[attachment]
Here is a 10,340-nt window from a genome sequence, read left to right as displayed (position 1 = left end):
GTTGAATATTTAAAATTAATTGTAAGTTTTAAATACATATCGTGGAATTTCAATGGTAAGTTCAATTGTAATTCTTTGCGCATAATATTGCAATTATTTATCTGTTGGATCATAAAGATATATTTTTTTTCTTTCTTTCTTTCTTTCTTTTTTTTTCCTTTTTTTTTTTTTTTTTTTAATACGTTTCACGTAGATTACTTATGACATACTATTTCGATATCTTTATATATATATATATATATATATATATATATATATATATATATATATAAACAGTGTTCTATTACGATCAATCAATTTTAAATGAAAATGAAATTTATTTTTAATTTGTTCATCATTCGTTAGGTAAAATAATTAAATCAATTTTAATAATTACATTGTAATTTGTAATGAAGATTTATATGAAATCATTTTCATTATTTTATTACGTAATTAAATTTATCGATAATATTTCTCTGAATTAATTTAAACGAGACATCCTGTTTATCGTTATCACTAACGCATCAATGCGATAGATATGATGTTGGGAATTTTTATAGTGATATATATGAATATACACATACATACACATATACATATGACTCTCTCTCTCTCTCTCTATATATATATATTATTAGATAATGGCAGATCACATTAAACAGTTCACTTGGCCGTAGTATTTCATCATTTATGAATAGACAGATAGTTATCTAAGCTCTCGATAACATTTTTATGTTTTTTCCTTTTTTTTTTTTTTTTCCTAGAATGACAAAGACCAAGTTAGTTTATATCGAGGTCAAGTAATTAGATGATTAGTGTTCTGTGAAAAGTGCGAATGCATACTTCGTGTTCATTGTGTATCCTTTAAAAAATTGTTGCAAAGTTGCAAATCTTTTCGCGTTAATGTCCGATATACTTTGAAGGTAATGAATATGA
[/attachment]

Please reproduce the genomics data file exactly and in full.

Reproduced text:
Here is a 10,340-nt window from a genome sequence, read left to right as displayed (position 1 = left end):
GTTGAATATTTAAAATTAATTGTAAGTTTTAAATACATATCGTGGAATTTCAATGGTAAGTTCAATTGTAATTCTTTGCGCATAATATTGCAATTATTTATCTGTTGGATCATAAAGATATATTTTTTTTCTTTCTTTCTTTCTTTCTTTTTTTTTCCTTTTTTTTTTTTTTTTTTTAATACGTTTCACGTAGATTACTTATGACATACTATTTCGATATCTTTATATATATATATATATATATATATATATATATATATATATATATATAAACAGTGTTCTATTACGATCAATCAATTTTAAATGAAAATGAAATTTATTTTTAATTTGTTCATCATTCGTTAGGTAAAATAATTAAATCAATTTTAATAATTACATTGTAATTTGTAATGAAGATTTATATGAAATCATTTTCATTATTTTATTACGTAATTAAATTTATCGATAATATTTCTCTGAATTAATTTAAACGAGACATCCTGTTTATCGTTATCACTAACGCATCAATGCGATAGATATGATGTTGGGAATTTTTATAGTGATATATATGAATATACACATACATACACATATACATATGACTCTCTCTCTCTCTCTCTATATATATATATTATTAGATAATGGCAGATCACATTAAACAGTTCACTTGGCCGTAGTATTTCATCATTTATGAATAGACAGATAGTTATCTAAGCTCTCGATAACATTTTTATGTTTTTTCCTTTTTTTTTTTTTTTTCCTAGAATGACAAAGACCAAGTTAGTTTATATCGAGGTCAAGTAATTAGATGATTAGTGTTCTGTGAAAAGTGCGAATGCATACTTCGTGTTCATTGTGTATCCTTTAAAAAATTGTTGCAAAGTTGCAAATCTTTTCGCGTTAATGTCCGATATACTTTGAAGGTAATGAATATGA